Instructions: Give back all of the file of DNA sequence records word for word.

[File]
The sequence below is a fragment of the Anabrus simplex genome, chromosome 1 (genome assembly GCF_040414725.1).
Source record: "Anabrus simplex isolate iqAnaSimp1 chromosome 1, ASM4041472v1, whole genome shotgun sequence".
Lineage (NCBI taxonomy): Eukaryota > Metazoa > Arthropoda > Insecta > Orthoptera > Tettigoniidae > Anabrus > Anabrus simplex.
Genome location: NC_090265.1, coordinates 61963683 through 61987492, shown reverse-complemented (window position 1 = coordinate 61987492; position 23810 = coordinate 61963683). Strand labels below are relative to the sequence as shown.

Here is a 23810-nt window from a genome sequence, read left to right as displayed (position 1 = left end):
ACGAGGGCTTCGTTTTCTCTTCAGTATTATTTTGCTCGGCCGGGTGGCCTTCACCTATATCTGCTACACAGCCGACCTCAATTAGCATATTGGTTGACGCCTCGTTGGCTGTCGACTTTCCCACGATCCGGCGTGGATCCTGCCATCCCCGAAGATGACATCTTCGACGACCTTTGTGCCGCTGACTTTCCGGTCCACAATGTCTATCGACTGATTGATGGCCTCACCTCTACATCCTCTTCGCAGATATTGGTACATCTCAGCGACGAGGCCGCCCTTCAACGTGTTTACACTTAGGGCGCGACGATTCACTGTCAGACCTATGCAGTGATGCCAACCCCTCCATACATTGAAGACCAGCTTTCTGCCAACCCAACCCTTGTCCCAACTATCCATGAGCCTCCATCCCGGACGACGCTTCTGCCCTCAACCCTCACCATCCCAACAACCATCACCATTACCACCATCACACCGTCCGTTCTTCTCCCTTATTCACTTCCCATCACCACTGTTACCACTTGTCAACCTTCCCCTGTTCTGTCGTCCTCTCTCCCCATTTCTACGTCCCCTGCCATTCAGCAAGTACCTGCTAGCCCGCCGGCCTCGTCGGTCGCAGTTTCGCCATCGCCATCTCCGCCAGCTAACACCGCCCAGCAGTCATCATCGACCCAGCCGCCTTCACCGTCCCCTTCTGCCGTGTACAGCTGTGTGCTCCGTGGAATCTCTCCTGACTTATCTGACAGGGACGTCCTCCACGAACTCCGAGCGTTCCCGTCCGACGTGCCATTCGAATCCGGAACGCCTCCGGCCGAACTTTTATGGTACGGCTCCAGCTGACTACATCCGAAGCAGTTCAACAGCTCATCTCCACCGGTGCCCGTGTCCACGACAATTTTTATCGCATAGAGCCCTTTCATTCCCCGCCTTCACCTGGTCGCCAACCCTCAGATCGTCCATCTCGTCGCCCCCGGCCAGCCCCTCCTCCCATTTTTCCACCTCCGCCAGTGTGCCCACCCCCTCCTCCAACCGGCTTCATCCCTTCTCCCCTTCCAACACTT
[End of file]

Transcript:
The sequence below is a fragment of the Anabrus simplex genome, chromosome 1 (genome assembly GCF_040414725.1).
Source record: "Anabrus simplex isolate iqAnaSimp1 chromosome 1, ASM4041472v1, whole genome shotgun sequence".
Lineage (NCBI taxonomy): Eukaryota > Metazoa > Arthropoda > Insecta > Orthoptera > Tettigoniidae > Anabrus > Anabrus simplex.
Genome location: NC_090265.1, coordinates 61963683 through 61987492, shown reverse-complemented (window position 1 = coordinate 61987492; position 23810 = coordinate 61963683). Strand labels below are relative to the sequence as shown.

Here is a 23810-nt window from a genome sequence, read left to right as displayed (position 1 = left end):
ACGAGGGCTTCGTTTTCTCTTCAGTATTATTTTGCTCGGCCGGGTGGCCTTCACCTATATCTGCTACACAGCCGACCTCAATTAGCATATTGGTTGACGCCTCGTTGGCTGTCGACTTTCCCACGATCCGGCGTGGATCCTGCCATCCCCGAAGATGACATCTTCGACGACCTTTGTGCCGCTGACTTTCCGGTCCACAATGTCTATCGACTGATTGATGGCCTCACCTCTACATCCTCTTCGCAGATATTGGTACATCTCAGCGACGAGGCCGCCCTTCAACGTGTTTACACTTAGGGCGCGACGATTCACTGTCAGACCTATGCAGTGATGCCAACCCCTCCATACATTGAAGACCAGCTTTCTGCCAACCCAACCCTTGTCCCAACTATCCATGAGCCTCCATCCCGGACGACGCTTCTGCCCTCAACCCTCACCATCCCAACAACCATCACCATTACCACCATCACACCGTCCGTTCTTCTCCCTTATTCACTTCCCATCACCACTGTTACCACTTGTCAACCTTCCCCTGTTCTGTCGTCCTCTCTCCCCATTTCTACGTCCCCTGCCATTCAGCAAGTACCTGCTAGCCCGCCGGCCTCGTCGGTCGCAGTTTCGCCATCGCCATCTCCGCCAGCTAACACCGCCCAGCAGTCATCATCGACCCAGCCGCCTTCACCGTCCCCTTCTGCCGTGTACAGCTGTGTGCTCCGTGGAATCTCTCCTGACTTATCTGACAGGGACGTCCTCCACGAACTCCGAGCGTTCCCGTCCGACGTGCCATTCGAATCCGGAACGCCTCCGGCCGAACTTTTATGGTACGGCTCCAGCTGACTACATCCGAAGCAGTTCAACAGCTCATCTCCACCGGTGCCCGTGTCCACGACAATTTTTATCGCATAGAGCCCTTTCATTCCCCGCCTTCACCTGGTCGCCAACCCTCAGATCGTCCATCTCGTCGCCCCCGGCCAGCCCCTCCTCCCATTTTTCCACCTCCGCCAGTGTGCCCACCCCCTCCTCCAACCGGCTTCATCCCTTCTCCCCTTCCAACACTT